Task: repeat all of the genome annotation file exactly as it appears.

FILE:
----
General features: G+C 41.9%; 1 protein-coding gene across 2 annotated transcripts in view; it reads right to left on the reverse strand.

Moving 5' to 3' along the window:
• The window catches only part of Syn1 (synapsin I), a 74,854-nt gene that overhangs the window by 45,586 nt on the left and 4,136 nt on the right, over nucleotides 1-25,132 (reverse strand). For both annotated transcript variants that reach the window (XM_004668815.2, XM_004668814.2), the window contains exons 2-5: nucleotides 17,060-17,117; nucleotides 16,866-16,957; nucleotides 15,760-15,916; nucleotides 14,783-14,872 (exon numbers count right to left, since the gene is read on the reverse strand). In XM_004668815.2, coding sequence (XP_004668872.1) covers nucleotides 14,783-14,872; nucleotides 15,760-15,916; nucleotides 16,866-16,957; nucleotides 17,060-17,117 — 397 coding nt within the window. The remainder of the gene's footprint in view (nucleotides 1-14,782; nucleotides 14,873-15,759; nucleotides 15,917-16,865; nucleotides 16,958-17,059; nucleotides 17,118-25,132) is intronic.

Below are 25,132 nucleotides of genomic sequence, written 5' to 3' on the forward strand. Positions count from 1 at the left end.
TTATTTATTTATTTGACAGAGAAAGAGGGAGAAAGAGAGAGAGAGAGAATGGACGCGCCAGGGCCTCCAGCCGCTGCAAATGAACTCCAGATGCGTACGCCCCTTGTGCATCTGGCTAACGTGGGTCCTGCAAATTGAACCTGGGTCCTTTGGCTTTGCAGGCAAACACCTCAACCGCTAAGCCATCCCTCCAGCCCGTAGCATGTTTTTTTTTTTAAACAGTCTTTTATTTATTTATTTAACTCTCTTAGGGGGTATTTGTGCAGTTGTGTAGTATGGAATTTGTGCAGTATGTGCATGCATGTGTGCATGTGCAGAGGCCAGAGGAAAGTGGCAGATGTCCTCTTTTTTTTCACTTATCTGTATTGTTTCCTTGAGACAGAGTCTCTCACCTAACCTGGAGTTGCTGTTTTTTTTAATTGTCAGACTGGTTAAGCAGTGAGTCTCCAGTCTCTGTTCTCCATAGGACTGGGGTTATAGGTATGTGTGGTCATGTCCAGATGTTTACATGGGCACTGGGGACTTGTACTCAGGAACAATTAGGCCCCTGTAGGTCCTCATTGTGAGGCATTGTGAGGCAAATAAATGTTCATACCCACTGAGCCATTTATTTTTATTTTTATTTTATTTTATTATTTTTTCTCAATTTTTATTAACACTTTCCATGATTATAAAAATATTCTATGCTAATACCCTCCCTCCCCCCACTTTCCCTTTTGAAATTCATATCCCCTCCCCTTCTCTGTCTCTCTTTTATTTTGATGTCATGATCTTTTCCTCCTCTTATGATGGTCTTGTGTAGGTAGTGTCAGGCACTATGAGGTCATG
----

General features: G+C 41.9%; 1 protein-coding gene across 2 annotated transcripts in view; it reads right to left on the reverse strand.

Moving 5' to 3' along the window:
• The window catches only part of Syn1 (synapsin I), a 74,854-nt gene that overhangs the window by 45,586 nt on the left and 4,136 nt on the right, over nucleotides 1-25,132 (reverse strand). For both annotated transcript variants that reach the window (XM_004668815.2, XM_004668814.2), the window contains exons 2-5: nucleotides 17,060-17,117; nucleotides 16,866-16,957; nucleotides 15,760-15,916; nucleotides 14,783-14,872 (exon numbers count right to left, since the gene is read on the reverse strand). In XM_004668815.2, coding sequence (XP_004668872.1) covers nucleotides 14,783-14,872; nucleotides 15,760-15,916; nucleotides 16,866-16,957; nucleotides 17,060-17,117 — 397 coding nt within the window. The remainder of the gene's footprint in view (nucleotides 1-14,782; nucleotides 14,873-15,759; nucleotides 15,917-16,865; nucleotides 16,958-17,059; nucleotides 17,118-25,132) is intronic.

Below are 25,132 nucleotides of genomic sequence, written 5' to 3' on the forward strand. Positions count from 1 at the left end.
TTATTTATTTATTTGACAGAGAAAGAGGGAGAAAGAGAGAGAGAGAGAATGGACGCGCCAGGGCCTCCAGCCGCTGCAAATGAACTCCAGATGCGTACGCCCCTTGTGCATCTGGCTAACGTGGGTCCTGCAAATTGAACCTGGGTCCTTTGGCTTTGCAGGCAAACACCTCAACCGCTAAGCCATCCCTCCAGCCCGTAGCATGTTTTTTTTTTTAAACAGTCTTTTATTTATTTATTTAACTCTCTTAGGGGGTATTTGTGCAGTTGTGTAGTATGGAATTTGTGCAGTATGTGCATGCATGTGTGCATGTGCAGAGGCCAGAGGAAAGTGGCAGATGTCCTCTTTTTTTTCACTTATCTGTATTGTTTCCTTGAGACAGAGTCTCTCACCTAACCTGGAGTTGCTGTTTTTTTTAATTGTCAGACTGGTTAAGCAGTGAGTCTCCAGTCTCTGTTCTCCATAGGACTGGGGTTATAGGTATGTGTGGTCATGTCCAGATGTTTACATGGGCACTGGGGACTTGTACTCAGGAACAATTAGGCCCCTGTAGGTCCTCATTGTGAGGCATTGTGAGGCAAATAAATGTTCATACCCACTGAGCCATTTATTTTTATTTTTATTTTATTTTATTATTTTTTCTCAATTTTTATTAACACTTTCCATGATTATAAAAATATTCTATGCTAATACCCTCCCTCCCCCCACTTTCCCTTTTGAAATTCATATCCCCTCCCCTTCTCTGTCTCTCTTTTATTTTGATGTCATGATCTTTTCCTCCTCTTATGATGGTCTTGTGTAGGTAGTGTCAGGCACTATGAGGTCATG